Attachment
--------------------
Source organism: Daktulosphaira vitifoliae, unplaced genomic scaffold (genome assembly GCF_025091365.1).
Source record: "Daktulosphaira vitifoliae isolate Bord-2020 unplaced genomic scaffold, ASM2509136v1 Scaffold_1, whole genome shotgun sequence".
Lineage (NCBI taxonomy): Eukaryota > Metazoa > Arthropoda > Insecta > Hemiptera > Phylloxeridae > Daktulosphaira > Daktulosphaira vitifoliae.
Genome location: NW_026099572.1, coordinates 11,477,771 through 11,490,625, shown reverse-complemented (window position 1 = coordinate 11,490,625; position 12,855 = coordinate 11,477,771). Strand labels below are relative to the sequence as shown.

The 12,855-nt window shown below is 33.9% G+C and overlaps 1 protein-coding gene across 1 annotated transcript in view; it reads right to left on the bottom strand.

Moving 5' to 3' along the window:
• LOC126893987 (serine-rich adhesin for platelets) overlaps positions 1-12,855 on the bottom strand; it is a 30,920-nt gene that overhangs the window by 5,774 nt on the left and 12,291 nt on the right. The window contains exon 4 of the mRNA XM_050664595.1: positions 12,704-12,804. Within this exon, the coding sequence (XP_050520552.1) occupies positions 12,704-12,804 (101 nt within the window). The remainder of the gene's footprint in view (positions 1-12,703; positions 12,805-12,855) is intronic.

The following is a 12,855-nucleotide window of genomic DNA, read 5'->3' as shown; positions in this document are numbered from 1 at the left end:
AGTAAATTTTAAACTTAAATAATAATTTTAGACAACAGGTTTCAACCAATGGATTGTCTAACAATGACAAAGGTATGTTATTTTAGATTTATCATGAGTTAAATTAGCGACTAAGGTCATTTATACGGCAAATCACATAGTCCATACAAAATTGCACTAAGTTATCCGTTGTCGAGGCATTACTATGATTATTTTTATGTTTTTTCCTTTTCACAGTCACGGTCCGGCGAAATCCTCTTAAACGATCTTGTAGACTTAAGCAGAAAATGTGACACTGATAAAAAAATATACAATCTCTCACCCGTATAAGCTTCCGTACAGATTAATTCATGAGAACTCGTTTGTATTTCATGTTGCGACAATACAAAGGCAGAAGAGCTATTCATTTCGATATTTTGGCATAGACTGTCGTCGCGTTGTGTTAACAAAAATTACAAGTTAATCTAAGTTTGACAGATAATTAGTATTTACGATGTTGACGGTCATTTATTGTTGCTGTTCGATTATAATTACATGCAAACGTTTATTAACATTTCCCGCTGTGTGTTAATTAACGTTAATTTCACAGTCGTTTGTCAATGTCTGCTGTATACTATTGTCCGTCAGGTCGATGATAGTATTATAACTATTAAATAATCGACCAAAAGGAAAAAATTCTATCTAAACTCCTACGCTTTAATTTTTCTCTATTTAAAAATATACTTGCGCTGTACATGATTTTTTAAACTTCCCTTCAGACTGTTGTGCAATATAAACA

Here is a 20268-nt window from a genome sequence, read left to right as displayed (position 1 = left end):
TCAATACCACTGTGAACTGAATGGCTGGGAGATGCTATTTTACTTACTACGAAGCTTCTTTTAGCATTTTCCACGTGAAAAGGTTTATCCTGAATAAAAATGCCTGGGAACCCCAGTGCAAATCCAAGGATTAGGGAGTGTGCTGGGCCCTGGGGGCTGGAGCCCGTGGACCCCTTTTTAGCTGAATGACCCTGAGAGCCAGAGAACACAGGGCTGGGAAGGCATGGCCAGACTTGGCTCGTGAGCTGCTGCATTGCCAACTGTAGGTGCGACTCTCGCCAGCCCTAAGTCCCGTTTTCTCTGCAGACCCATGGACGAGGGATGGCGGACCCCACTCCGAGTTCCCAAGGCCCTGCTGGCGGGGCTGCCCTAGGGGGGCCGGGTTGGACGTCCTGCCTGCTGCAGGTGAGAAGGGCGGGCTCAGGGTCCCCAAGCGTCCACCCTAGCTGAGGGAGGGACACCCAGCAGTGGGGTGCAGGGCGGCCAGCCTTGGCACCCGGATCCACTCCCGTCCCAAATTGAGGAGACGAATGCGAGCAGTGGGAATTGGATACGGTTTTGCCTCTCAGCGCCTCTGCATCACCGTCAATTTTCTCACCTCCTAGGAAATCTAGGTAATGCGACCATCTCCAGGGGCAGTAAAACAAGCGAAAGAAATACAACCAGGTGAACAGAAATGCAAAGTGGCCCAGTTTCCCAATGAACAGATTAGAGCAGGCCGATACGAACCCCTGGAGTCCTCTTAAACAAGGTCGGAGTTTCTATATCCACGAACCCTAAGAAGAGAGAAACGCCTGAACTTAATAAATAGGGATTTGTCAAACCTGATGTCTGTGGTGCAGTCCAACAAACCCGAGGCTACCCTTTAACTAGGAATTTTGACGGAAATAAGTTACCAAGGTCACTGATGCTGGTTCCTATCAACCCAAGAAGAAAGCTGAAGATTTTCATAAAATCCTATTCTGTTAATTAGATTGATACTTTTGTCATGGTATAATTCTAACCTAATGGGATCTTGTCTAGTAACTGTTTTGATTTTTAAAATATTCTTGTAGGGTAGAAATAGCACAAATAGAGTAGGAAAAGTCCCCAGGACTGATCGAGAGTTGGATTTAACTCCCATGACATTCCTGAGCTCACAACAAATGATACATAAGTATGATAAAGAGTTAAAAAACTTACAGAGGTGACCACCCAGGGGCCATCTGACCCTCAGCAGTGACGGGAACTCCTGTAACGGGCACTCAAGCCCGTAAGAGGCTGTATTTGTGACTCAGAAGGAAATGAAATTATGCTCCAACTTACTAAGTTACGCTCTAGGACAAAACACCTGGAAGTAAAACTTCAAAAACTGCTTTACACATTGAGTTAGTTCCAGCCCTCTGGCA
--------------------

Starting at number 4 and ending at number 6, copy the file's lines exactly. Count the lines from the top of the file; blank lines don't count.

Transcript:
Genome location: NW_026099572.1, coordinates 11,477,771 through 11,490,625, shown reverse-complemented (window position 1 = coordinate 11,490,625; position 12,855 = coordinate 11,477,771). Strand labels below are relative to the sequence as shown.

The 12,855-nt window shown below is 33.9% G+C and overlaps 1 protein-coding gene across 1 annotated transcript in view; it reads right to left on the bottom strand.

Moving 5' to 3' along the window: